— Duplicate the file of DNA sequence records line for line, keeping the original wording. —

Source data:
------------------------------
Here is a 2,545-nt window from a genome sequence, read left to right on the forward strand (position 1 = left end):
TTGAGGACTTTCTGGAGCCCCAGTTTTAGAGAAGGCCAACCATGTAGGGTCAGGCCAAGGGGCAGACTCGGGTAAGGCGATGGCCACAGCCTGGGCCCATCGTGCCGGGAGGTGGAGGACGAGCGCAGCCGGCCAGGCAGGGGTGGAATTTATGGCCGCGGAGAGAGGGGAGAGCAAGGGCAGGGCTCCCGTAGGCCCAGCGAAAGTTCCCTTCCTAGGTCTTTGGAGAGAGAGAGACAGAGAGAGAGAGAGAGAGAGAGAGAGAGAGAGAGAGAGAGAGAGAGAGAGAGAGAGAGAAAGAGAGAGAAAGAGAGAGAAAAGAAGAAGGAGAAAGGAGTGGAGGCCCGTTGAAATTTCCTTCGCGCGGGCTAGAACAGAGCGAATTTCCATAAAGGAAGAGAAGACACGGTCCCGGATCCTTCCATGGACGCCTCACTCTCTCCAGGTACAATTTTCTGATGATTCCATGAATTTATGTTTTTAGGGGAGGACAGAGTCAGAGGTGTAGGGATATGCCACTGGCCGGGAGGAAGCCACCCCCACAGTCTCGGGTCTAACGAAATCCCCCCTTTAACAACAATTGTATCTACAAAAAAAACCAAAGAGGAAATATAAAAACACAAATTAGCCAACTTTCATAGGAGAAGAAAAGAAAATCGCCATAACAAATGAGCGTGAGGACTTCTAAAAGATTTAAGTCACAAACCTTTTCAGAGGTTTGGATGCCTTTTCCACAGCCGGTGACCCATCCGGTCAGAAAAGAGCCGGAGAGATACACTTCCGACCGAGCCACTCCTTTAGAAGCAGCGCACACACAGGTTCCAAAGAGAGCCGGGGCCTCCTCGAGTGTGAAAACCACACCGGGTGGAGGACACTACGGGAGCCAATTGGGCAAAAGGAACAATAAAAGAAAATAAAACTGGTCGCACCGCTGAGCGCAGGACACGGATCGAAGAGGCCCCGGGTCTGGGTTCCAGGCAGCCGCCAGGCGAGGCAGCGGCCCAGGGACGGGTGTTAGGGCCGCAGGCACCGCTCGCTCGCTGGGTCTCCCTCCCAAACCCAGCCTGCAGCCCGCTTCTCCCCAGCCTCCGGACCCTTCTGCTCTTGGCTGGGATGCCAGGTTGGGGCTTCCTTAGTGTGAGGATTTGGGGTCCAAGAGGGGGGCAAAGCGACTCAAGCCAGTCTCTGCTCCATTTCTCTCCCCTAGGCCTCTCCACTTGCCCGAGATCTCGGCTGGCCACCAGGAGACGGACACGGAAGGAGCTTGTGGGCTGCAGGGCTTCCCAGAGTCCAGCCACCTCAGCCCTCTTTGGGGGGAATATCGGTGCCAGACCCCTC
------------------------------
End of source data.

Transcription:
Here is a 2,545-nt window from a genome sequence, read left to right on the forward strand (position 1 = left end):
TTGAGGACTTTCTGGAGCCCCAGTTTTAGAGAAGGCCAACCATGTAGGGTCAGGCCAAGGGGCAGACTCGGGTAAGGCGATGGCCACAGCCTGGGCCCATCGTGCCGGGAGGTGGAGGACGAGCGCAGCCGGCCAGGCAGGGGTGGAATTTATGGCCGCGGAGAGAGGGGAGAGCAAGGGCAGGGCTCCCGTAGGCCCAGCGAAAGTTCCCTTCCTAGGTCTTTGGAGAGAGAGAGACAGAGAGAGAGAGAGAGAGAGAGAGAGAGAGAGAGAGAGAGAGAGAGAGAGAGAGAGAGAAAGAGAGAGAAAGAGAGAGAAAAGAAGAAGGAGAAAGGAGTGGAGGCCCGTTGAAATTTCCTTCGCGCGGGCTAGAACAGAGCGAATTTCCATAAAGGAAGAGAAGACACGGTCCCGGATCCTTCCATGGACGCCTCACTCTCTCCAGGTACAATTTTCTGATGATTCCATGAATTTATGTTTTTAGGGGAGGACAGAGTCAGAGGTGTAGGGATATGCCACTGGCCGGGAGGAAGCCACCCCCACAGTCTCGGGTCTAACGAAATCCCCCCTTTAACAACAATTGTATCTACAAAAAAAACCAAAGAGGAAATATAAAAACACAAATTAGCCAACTTTCATAGGAGAAGAAAAGAAAATCGCCATAACAAATGAGCGTGAGGACTTCTAAAAGATTTAAGTCACAAACCTTTTCAGAGGTTTGGATGCCTTTTCCACAGCCGGTGACCCATCCGGTCAGAAAAGAGCCGGAGAGATACACTTCCGACCGAGCCACTCCTTTAGAAGCAGCGCACACACAGGTTCCAAAGAGAGCCGGGGCCTCCTCGAGTGTGAAAACCACACCGGGTGGAGGACACTACGGGAGCCAATTGGGCAAAAGGAACAATAAAAGAAAATAAAACTGGTCGCACCGCTGAGCGCAGGACACGGATCGAAGAGGCCCCGGGTCTGGGTTCCAGGCAGCCGCCAGGCGAGGCAGCGGCCCAGGGACGGGTGTTAGGGCCGCAGGCACCGCTCGCTCGCTGGGTCTCCCTCCCAAACCCAGCCTGCAGCCCGCTTCTCCCCAGCCTCCGGACCCTTCTGCTCTTGGCTGGGATGCCAGGTTGGGGCTTCCTTAGTGTGAGGATTTGGGGTCCAAGAGGGGGGCAAAGCGACTCAAGCCAGTCTCTGCTCCATTTCTCTCCCCTAGGCCTCTCCACTTGCCCGAGATCTCGGCTGGCCACCAGGAGACGGACACGGAAGGAGCTTGTGGGCTGCAGGGCTTCCCAGAGTCCAGCCACCTCAGCCCTCTTTGGGGGGAATATCGGTGCCAGACCCCTC